Thanks to Review19 and Professor Golden for sharing her review with readers of the Victorian Web. — George P. Landow

Thackeray's decorated initial T his book brings to the field of material culture studies a sustained attention to Victorian things that are "particularly easy to overlook" (2): a two-inch manuscript, a miniature portrait that fits in the palm of a hand, the contents of a doll's house, water droplets under a microscope, the marvel of a fairy. Forsberg's book is impressive in its scope, cutting across disciplines--science, the book arts, art history, children's play, and literature--and incorporating both canonical and little- known works; doll's narratives and fairy science tracts take their place beside novels by Austen, Thackeray, Eliot, and Dickens. Tantalizing ephemera--portrait miniature collections, dolls and dollhouses, and series of miniscule books--enrich this potpourri of small objects that fascinated the Victorians and functioned as emissaries of events, technological achievements, familial ties, and cultural norms.

In her Introduction, Forsberg links this study of miniscule and microscopic Victorian things to landmark texts in the field, including Bill Brown's 2001 Critical Inquiry essay "Thing Theory" and Elaine Freedgood's The Ideas in Things (2006). Importantly, Worlds Beyond also builds upon an examination of objects in Victorian literature and culture dating back to Asa Briggs's Victorian Things (1988; revised 1996, 2003). But this book shows even more clearly how the miniature took its its place among the small and large items that the Victorians used, collected, displayed at the Great Exhibition, discarded, recycled, and bequeathed.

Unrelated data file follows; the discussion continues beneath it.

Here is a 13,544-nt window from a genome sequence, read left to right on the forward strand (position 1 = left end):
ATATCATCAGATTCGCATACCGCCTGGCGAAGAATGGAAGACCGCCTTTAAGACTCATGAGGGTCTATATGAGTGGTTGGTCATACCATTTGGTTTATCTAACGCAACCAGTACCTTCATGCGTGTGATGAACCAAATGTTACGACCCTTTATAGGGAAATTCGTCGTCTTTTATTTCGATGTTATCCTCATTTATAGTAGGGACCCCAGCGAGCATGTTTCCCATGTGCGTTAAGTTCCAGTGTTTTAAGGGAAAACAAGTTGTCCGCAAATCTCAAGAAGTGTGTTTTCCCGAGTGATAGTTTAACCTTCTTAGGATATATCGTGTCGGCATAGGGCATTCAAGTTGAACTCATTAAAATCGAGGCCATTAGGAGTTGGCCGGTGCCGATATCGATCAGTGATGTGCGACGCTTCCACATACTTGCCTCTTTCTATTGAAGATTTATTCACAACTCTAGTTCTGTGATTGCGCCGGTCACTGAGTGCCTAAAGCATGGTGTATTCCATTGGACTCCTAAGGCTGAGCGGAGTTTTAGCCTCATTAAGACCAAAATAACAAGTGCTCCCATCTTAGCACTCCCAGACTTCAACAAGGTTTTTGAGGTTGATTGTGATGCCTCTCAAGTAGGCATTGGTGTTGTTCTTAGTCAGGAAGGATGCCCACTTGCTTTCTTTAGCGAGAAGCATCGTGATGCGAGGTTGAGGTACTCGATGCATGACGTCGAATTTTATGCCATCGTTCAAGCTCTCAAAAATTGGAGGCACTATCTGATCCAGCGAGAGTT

This well-researched book comprises four parts--miniaturization in art, science, childhood, and the book--with a following coda. From these chapters we learn how miniature likenesses on vellum or ivory promoted intimacy in requiring close proximity to be viewed; how the microscope conquered the limits of the naked eye by revealing worlds that could not have been seen before; and how miniaturization pushed the bounds of possibility and raised new questions: if there are microbes teaming in water droplets of the Thames when observed through a microscope, might fairies also exist, and dolls come to life?